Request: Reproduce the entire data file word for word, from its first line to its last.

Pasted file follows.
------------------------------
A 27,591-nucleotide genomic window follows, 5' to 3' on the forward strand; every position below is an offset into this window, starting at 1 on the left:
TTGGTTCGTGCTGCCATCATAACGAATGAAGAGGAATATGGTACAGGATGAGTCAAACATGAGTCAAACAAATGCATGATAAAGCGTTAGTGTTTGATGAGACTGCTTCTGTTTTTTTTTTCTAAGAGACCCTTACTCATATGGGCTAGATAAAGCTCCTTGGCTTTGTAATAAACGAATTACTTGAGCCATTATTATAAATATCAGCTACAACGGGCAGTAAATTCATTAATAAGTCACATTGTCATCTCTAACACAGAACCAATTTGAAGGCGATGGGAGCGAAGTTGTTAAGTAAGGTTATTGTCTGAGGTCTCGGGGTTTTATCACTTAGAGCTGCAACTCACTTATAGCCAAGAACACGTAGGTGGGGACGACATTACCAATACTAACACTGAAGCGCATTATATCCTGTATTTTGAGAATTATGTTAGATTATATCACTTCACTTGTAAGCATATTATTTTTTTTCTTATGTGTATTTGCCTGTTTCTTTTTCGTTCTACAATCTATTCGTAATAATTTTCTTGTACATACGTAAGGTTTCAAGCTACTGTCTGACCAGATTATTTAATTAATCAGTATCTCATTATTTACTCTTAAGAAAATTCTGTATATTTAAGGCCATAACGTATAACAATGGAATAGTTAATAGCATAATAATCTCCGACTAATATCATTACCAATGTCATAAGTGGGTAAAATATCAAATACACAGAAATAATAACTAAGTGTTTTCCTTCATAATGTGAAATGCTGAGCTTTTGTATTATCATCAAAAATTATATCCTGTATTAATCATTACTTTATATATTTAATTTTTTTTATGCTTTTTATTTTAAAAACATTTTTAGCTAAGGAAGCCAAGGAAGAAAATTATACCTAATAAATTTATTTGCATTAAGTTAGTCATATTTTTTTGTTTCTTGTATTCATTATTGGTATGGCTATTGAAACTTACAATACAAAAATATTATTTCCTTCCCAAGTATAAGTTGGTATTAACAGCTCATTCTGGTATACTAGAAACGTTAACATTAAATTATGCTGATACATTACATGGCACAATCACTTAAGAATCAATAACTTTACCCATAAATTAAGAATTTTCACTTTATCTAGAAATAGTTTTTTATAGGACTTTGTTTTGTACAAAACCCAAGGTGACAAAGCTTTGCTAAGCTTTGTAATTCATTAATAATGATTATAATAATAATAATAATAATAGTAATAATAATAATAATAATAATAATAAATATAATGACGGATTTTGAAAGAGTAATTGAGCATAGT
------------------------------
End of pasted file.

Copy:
A 27,591-nucleotide genomic window follows, 5' to 3' on the forward strand; every position below is an offset into this window, starting at 1 on the left:
TTGGTTCGTGCTGCCATCATAACGAATGAAGAGGAATATGGTACAGGATGAGTCAAACATGAGTCAAACAAATGCATGATAAAGCGTTAGTGTTTGATGAGACTGCTTCTGTTTTTTTTTTCTAAGAGACCCTTACTCATATGGGCTAGATAAAGCTCCTTGGCTTTGTAATAAACGAATTACTTGAGCCATTATTATAAATATCAGCTACAACGGGCAGTAAATTCATTAATAAGTCACATTGTCATCTCTAACACAGAACCAATTTGAAGGCGATGGGAGCGAAGTTGTTAAGTAAGGTTATTGTCTGAGGTCTCGGGGTTTTATCACTTAGAGCTGCAACTCACTTATAGCCAAGAACACGTAGGTGGGGACGACATTACCAATACTAACACTGAAGCGCATTATATCCTGTATTTTGAGAATTATGTTAGATTATATCACTTCACTTGTAAGCATATTATTTTTTTTCTTATGTGTATTTGCCTGTTTCTTTTTCGTTCTACAATCTATTCGTAATAATTTTCTTGTACATACGTAAGGTTTCAAGCTACTGTCTGACCAGATTATTTAATTAATCAGTATCTCATTATTTACTCTTAAGAAAATTCTGTATATTTAAGGCCATAACGTATAACAATGGAATAGTTAATAGCATAATAATCTCCGACTAATATCATTACCAATGTCATAAGTGGGTAAAATATCAAATACACAGAAATAATAACTAAGTGTTTTCCTTCATAATGTGAAATGCTGAGCTTTTGTATTATCATCAAAAATTATATCCTGTATTAATCATTACTTTATATATTTAATTTTTTTTATGCTTTTTATTTTAAAAACATTTTTAGCTAAGGAAGCCAAGGAAGAAAATTATACCTAATAAATTTATTTGCATTAAGTTAGTCATATTTTTTTGTTTCTTGTATTCATTATTGGTATGGCTATTGAAACTTACAATACAAAAATATTATTTCCTTCCCAAGTATAAGTTGGTATTAACAGCTCATTCTGGTATACTAGAAACGTTAACATTAAATTATGCTGATACATTACATGGCACAATCACTTAAGAATCAATAACTTTACCCATAAATTAAGAATTTTCACTTTATCTAGAAATAGTTTTTTATAGGACTTTGTTTTGTACAAAACCCAAGGTGACAAAGCTTTGCTAAGCTTTGTAATTCATTAATAATGATTATAATAATAATAATAATAATAGTAATAATAATAATAATAATAATAATAAATATAATGACGGATTTTGAAAGAGTAATTGAGCATAGT